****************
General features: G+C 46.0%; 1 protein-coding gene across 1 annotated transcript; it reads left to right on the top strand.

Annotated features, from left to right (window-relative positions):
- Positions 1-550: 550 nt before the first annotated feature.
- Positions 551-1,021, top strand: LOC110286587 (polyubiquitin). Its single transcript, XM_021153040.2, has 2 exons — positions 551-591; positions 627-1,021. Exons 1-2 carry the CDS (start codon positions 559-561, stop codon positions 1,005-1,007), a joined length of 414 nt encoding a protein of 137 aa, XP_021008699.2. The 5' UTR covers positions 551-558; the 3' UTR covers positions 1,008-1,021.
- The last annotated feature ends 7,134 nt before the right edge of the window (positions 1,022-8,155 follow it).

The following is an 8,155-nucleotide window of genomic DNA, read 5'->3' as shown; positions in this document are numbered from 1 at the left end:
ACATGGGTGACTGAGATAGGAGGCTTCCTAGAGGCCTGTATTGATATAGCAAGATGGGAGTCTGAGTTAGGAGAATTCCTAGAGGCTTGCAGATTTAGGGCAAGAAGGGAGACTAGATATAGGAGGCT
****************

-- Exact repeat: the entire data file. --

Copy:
General features: G+C 46.0%; 1 protein-coding gene across 1 annotated transcript; it reads left to right on the top strand.

Annotated features, from left to right (window-relative positions):
- Positions 1-550: 550 nt before the first annotated feature.
- Positions 551-1,021, top strand: LOC110286587 (polyubiquitin). Its single transcript, XM_021153040.2, has 2 exons — positions 551-591; positions 627-1,021. Exons 1-2 carry the CDS (start codon positions 559-561, stop codon positions 1,005-1,007), a joined length of 414 nt encoding a protein of 137 aa, XP_021008699.2. The 5' UTR covers positions 551-558; the 3' UTR covers positions 1,008-1,021.
- The last annotated feature ends 7,134 nt before the right edge of the window (positions 1,022-8,155 follow it).

The following is an 8,155-nucleotide window of genomic DNA, read 5'->3' as shown; positions in this document are numbered from 1 at the left end:
ACATGGGTGACTGAGATAGGAGGCTTCCTAGAGGCCTGTATTGATATAGCAAGATGGGAGTCTGAGTTAGGAGAATTCCTAGAGGCTTGCAGATTTAGGGCAAGAAGGGAGACTAGATATAGGAGGCT